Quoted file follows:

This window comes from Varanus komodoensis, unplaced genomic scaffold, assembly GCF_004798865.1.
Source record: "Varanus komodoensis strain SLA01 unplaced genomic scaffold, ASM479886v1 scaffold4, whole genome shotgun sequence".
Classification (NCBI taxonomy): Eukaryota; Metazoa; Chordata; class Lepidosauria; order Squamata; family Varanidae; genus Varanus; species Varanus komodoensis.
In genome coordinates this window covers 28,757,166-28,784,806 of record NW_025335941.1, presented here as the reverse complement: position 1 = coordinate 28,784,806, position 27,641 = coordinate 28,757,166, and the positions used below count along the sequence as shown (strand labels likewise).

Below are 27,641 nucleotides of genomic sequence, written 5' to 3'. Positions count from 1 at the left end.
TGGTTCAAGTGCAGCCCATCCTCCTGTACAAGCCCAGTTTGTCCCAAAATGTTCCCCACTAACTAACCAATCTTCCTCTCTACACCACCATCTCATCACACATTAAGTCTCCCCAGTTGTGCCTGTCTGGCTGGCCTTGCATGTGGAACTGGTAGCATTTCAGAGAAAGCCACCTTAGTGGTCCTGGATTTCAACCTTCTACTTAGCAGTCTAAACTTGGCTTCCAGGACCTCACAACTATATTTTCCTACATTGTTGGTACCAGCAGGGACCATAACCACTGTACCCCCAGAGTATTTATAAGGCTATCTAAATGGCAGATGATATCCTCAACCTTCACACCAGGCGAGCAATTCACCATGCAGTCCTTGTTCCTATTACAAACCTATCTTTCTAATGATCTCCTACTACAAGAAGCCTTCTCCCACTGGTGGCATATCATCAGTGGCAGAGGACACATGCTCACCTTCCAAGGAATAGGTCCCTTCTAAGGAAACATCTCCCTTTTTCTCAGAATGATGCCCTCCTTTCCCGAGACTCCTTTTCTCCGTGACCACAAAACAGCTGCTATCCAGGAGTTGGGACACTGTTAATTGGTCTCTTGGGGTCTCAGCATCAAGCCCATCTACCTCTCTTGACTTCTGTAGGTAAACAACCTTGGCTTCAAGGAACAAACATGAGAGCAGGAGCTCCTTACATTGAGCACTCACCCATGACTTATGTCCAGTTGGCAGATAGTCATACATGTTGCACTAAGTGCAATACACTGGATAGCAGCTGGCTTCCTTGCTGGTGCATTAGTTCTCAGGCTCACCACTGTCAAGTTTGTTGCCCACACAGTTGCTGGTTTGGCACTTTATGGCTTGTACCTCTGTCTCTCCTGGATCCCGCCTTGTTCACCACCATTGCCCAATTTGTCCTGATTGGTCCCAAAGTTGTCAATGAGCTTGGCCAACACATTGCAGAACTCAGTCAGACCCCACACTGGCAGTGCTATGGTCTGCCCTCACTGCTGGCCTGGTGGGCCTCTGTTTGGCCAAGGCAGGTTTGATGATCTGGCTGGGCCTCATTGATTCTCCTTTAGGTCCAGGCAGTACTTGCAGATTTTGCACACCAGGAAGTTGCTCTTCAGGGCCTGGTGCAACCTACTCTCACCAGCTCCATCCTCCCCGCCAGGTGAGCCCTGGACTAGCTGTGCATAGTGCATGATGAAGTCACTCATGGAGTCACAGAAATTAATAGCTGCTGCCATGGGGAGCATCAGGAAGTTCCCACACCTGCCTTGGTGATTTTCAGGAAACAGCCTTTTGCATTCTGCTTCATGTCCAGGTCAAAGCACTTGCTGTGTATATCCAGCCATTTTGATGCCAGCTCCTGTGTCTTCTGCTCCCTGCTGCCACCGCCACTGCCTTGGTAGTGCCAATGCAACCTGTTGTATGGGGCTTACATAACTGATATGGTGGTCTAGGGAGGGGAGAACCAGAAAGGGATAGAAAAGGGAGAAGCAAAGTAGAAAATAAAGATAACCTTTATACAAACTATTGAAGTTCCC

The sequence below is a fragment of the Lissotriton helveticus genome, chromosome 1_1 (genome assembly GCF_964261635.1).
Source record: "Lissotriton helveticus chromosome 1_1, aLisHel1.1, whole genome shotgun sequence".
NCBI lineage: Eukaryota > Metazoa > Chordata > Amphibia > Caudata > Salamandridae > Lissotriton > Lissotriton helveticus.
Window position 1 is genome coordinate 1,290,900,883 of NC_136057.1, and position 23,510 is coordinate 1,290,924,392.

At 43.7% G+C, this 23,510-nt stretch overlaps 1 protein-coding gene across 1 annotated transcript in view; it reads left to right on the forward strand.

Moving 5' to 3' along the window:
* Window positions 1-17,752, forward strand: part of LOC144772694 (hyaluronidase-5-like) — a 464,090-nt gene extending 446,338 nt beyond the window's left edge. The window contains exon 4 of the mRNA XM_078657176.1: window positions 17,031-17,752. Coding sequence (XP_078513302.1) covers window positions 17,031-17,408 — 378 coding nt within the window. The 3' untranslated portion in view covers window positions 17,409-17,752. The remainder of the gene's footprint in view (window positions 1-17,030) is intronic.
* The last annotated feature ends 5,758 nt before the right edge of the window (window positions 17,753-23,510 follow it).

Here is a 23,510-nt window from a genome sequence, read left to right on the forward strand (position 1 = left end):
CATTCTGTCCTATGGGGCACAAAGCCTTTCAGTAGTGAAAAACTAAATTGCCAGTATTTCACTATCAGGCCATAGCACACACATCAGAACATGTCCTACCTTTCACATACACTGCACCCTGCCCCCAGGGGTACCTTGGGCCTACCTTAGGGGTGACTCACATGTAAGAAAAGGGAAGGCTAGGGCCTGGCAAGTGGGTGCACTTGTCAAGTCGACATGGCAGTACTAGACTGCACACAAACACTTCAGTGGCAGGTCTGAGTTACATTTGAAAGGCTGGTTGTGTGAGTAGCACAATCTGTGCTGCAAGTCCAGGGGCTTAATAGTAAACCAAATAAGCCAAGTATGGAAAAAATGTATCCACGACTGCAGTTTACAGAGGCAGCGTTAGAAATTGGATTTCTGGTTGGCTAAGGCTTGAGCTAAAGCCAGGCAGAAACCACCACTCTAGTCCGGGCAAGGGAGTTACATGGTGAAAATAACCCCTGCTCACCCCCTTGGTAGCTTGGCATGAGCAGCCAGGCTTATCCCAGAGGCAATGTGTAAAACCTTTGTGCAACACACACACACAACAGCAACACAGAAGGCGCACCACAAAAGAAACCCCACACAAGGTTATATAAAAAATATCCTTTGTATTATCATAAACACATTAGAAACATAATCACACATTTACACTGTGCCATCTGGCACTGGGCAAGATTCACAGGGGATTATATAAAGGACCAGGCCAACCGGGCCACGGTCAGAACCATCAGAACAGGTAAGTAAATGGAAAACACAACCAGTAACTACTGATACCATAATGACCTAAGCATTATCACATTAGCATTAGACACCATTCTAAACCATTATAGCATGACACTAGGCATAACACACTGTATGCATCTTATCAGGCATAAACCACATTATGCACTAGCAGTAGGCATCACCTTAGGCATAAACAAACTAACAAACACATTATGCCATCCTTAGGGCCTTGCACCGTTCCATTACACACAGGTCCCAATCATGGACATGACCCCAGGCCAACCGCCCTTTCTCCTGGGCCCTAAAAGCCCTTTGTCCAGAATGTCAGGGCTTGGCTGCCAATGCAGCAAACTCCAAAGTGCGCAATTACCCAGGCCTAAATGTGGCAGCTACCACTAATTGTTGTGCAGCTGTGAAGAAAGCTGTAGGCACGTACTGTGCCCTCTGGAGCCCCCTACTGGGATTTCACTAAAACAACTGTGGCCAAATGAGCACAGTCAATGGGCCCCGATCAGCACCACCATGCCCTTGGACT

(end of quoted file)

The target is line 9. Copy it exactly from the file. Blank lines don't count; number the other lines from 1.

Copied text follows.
NCBI lineage: Eukaryota > Metazoa > Chordata > Amphibia > Caudata > Salamandridae > Lissotriton > Lissotriton helveticus.